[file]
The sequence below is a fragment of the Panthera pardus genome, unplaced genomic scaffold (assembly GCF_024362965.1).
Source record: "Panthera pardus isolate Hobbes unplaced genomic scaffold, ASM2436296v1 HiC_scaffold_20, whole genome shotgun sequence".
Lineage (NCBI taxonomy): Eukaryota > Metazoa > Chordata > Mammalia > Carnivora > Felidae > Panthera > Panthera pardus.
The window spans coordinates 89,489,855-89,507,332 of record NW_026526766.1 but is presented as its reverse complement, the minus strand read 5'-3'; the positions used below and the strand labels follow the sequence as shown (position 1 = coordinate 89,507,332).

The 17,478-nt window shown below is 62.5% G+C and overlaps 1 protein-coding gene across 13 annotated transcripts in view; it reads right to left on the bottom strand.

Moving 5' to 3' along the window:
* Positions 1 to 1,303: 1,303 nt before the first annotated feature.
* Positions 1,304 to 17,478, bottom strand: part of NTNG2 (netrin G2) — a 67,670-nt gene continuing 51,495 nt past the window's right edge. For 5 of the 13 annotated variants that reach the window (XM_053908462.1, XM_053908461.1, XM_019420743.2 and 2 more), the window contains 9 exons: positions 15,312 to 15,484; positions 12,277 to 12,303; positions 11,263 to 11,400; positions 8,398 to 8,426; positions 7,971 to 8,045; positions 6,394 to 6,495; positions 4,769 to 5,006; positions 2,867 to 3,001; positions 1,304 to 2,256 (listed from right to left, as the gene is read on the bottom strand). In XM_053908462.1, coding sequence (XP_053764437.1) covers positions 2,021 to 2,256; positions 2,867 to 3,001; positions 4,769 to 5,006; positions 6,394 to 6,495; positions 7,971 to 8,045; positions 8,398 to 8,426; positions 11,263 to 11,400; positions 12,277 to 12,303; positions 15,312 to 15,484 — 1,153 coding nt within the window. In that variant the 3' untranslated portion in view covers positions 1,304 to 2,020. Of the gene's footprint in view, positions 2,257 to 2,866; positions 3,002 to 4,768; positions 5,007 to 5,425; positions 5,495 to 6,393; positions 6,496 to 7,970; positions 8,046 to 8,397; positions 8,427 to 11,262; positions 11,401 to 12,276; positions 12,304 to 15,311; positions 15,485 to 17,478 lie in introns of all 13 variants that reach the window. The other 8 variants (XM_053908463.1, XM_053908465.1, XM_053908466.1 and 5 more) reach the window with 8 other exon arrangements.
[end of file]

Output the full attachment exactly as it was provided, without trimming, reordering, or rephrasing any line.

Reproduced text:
The sequence below is a fragment of the Panthera pardus genome, unplaced genomic scaffold (assembly GCF_024362965.1).
Source record: "Panthera pardus isolate Hobbes unplaced genomic scaffold, ASM2436296v1 HiC_scaffold_20, whole genome shotgun sequence".
Lineage (NCBI taxonomy): Eukaryota > Metazoa > Chordata > Mammalia > Carnivora > Felidae > Panthera > Panthera pardus.
The window spans coordinates 89,489,855-89,507,332 of record NW_026526766.1 but is presented as its reverse complement, the minus strand read 5'-3'; the positions used below and the strand labels follow the sequence as shown (position 1 = coordinate 89,507,332).

The 17,478-nt window shown below is 62.5% G+C and overlaps 1 protein-coding gene across 13 annotated transcripts in view; it reads right to left on the bottom strand.

Moving 5' to 3' along the window:
* Positions 1 to 1,303: 1,303 nt before the first annotated feature.
* Positions 1,304 to 17,478, bottom strand: part of NTNG2 (netrin G2) — a 67,670-nt gene continuing 51,495 nt past the window's right edge. For 5 of the 13 annotated variants that reach the window (XM_053908462.1, XM_053908461.1, XM_019420743.2 and 2 more), the window contains 9 exons: positions 15,312 to 15,484; positions 12,277 to 12,303; positions 11,263 to 11,400; positions 8,398 to 8,426; positions 7,971 to 8,045; positions 6,394 to 6,495; positions 4,769 to 5,006; positions 2,867 to 3,001; positions 1,304 to 2,256 (listed from right to left, as the gene is read on the bottom strand). In XM_053908462.1, coding sequence (XP_053764437.1) covers positions 2,021 to 2,256; positions 2,867 to 3,001; positions 4,769 to 5,006; positions 6,394 to 6,495; positions 7,971 to 8,045; positions 8,398 to 8,426; positions 11,263 to 11,400; positions 12,277 to 12,303; positions 15,312 to 15,484 — 1,153 coding nt within the window. In that variant the 3' untranslated portion in view covers positions 1,304 to 2,020. Of the gene's footprint in view, positions 2,257 to 2,866; positions 3,002 to 4,768; positions 5,007 to 5,425; positions 5,495 to 6,393; positions 6,496 to 7,970; positions 8,046 to 8,397; positions 8,427 to 11,262; positions 11,401 to 12,276; positions 12,304 to 15,311; positions 15,485 to 17,478 lie in introns of all 13 variants that reach the window. The other 8 variants (XM_053908463.1, XM_053908465.1, XM_053908466.1 and 5 more) reach the window with 8 other exon arrangements.